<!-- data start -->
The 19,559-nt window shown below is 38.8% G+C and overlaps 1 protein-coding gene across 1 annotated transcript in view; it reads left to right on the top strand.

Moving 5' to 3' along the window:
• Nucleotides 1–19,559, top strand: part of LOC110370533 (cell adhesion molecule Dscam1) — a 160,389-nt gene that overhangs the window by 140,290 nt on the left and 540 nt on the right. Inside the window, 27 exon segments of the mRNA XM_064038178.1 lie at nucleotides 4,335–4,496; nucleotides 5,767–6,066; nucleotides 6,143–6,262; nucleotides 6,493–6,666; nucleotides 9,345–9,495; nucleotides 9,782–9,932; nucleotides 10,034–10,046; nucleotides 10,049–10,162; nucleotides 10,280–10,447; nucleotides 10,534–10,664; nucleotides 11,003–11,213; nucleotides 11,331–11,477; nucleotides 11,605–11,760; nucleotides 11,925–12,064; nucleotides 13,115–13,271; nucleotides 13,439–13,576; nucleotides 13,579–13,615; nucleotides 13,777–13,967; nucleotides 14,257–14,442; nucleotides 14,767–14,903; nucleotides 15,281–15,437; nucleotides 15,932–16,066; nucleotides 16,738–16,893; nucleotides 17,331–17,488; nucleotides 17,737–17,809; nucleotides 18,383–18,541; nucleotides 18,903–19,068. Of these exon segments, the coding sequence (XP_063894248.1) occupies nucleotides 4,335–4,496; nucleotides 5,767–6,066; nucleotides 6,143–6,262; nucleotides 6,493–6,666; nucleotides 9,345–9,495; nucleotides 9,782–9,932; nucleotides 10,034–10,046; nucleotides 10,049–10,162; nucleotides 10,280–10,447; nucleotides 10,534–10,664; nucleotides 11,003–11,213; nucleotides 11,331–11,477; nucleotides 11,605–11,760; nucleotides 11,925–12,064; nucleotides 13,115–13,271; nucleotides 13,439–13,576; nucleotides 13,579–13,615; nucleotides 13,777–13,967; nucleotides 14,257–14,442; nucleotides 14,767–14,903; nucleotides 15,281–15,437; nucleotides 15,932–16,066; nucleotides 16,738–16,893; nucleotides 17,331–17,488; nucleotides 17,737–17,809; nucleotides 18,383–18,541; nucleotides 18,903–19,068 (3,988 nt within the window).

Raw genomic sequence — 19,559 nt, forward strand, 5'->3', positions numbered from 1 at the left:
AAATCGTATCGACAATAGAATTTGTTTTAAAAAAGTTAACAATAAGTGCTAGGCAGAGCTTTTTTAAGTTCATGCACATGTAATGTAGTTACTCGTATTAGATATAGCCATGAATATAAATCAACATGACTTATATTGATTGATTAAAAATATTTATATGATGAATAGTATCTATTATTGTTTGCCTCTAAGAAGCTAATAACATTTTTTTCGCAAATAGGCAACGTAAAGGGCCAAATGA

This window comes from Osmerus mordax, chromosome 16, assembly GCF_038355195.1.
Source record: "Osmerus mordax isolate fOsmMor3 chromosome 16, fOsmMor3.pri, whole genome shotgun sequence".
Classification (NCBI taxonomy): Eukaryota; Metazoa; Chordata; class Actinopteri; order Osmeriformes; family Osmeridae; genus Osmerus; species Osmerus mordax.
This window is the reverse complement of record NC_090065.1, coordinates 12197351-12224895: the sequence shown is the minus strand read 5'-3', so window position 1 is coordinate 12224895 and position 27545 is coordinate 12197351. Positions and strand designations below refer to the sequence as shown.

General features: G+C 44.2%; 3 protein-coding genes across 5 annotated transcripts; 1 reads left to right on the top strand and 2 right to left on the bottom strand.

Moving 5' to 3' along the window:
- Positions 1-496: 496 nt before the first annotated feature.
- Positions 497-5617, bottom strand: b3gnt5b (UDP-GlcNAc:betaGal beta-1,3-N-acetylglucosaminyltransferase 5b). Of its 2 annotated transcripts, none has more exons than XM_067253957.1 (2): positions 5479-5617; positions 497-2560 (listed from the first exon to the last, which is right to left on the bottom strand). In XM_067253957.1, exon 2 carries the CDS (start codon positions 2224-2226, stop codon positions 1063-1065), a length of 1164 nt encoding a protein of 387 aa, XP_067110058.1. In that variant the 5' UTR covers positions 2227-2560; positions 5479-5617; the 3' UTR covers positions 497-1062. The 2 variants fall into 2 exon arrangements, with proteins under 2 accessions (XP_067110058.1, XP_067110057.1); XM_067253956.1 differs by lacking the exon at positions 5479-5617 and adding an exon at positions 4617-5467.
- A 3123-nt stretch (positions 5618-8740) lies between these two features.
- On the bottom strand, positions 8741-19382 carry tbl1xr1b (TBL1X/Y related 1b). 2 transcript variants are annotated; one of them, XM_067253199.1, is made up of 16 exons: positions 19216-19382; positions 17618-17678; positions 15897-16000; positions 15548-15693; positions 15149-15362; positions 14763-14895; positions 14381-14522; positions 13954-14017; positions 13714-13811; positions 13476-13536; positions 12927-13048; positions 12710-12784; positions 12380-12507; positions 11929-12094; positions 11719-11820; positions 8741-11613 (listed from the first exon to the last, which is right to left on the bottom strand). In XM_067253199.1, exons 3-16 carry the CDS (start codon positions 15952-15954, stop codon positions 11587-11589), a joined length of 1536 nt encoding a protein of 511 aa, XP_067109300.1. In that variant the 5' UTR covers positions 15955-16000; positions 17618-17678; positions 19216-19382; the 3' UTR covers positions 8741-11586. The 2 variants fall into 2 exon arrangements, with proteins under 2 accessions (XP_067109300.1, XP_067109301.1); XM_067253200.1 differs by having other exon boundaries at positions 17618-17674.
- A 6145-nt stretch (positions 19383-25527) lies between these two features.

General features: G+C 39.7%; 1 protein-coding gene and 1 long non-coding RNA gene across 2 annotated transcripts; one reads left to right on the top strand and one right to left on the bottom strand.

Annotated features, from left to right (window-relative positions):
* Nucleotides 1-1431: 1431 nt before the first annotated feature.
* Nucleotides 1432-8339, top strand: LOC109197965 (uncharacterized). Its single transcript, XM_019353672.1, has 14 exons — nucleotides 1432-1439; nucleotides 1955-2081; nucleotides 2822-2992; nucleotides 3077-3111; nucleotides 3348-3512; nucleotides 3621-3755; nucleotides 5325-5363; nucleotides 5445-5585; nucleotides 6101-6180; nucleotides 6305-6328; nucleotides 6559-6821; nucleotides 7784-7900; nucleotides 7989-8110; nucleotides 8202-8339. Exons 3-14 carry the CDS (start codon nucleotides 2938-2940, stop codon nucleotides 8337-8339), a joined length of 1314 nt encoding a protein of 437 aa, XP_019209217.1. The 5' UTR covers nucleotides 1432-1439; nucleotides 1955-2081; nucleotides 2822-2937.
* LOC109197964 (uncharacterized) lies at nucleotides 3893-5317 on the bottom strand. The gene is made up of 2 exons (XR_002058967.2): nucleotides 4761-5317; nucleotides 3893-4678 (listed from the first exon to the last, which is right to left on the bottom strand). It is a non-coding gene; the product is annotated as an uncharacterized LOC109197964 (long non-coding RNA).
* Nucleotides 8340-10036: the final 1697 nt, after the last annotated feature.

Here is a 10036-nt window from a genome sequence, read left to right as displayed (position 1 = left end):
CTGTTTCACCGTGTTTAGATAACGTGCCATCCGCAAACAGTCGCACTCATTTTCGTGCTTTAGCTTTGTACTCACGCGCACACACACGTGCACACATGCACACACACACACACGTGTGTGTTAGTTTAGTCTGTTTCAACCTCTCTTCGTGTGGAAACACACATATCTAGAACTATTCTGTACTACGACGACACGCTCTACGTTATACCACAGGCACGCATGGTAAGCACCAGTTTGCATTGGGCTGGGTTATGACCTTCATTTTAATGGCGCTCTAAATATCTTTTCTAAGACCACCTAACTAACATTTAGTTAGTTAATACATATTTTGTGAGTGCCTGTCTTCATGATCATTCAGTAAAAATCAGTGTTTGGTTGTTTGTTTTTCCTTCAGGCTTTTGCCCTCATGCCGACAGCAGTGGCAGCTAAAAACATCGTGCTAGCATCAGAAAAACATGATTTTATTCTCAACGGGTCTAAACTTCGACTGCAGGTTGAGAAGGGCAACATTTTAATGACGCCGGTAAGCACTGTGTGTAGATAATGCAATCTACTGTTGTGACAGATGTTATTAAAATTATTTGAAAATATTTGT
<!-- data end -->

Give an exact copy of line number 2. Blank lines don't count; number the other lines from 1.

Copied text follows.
Moving 5' to 3' along the window: